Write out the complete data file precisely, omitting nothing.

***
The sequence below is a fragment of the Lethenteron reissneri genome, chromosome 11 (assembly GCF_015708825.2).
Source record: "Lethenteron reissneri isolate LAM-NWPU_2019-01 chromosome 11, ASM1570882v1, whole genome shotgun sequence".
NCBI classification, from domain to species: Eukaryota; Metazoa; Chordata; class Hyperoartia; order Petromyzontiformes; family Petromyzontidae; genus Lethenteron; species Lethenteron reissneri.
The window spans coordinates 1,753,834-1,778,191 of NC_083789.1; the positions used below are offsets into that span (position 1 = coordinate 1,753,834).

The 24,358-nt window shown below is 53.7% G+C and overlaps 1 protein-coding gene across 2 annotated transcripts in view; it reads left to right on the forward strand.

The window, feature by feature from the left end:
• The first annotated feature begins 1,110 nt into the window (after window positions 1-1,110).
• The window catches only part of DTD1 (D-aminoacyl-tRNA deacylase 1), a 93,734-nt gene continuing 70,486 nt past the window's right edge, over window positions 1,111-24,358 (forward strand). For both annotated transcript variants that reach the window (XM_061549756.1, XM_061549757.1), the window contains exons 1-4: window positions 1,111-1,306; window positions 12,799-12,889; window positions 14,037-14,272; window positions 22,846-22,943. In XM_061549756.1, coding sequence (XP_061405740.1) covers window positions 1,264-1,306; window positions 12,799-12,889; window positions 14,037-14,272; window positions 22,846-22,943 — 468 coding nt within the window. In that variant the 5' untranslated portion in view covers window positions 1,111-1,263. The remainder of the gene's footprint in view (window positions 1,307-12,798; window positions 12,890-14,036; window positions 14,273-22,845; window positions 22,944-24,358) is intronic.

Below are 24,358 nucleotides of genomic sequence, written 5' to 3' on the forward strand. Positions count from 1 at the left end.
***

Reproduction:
The sequence below is a fragment of the Lethenteron reissneri genome, chromosome 11 (assembly GCF_015708825.2).
Source record: "Lethenteron reissneri isolate LAM-NWPU_2019-01 chromosome 11, ASM1570882v1, whole genome shotgun sequence".
NCBI classification, from domain to species: Eukaryota; Metazoa; Chordata; class Hyperoartia; order Petromyzontiformes; family Petromyzontidae; genus Lethenteron; species Lethenteron reissneri.
The window spans coordinates 1,753,834-1,778,191 of NC_083789.1; the positions used below are offsets into that span (position 1 = coordinate 1,753,834).

The 24,358-nt window shown below is 53.7% G+C and overlaps 1 protein-coding gene across 2 annotated transcripts in view; it reads left to right on the forward strand.

The window, feature by feature from the left end:
• The first annotated feature begins 1,110 nt into the window (after window positions 1-1,110).
• The window catches only part of DTD1 (D-aminoacyl-tRNA deacylase 1), a 93,734-nt gene continuing 70,486 nt past the window's right edge, over window positions 1,111-24,358 (forward strand). For both annotated transcript variants that reach the window (XM_061549756.1, XM_061549757.1), the window contains exons 1-4: window positions 1,111-1,306; window positions 12,799-12,889; window positions 14,037-14,272; window positions 22,846-22,943. In XM_061549756.1, coding sequence (XP_061405740.1) covers window positions 1,264-1,306; window positions 12,799-12,889; window positions 14,037-14,272; window positions 22,846-22,943 — 468 coding nt within the window. In that variant the 5' untranslated portion in view covers window positions 1,111-1,263. The remainder of the gene's footprint in view (window positions 1,307-12,798; window positions 12,890-14,036; window positions 14,273-22,845; window positions 22,944-24,358) is intronic.

Below are 24,358 nucleotides of genomic sequence, written 5' to 3' on the forward strand. Positions count from 1 at the left end.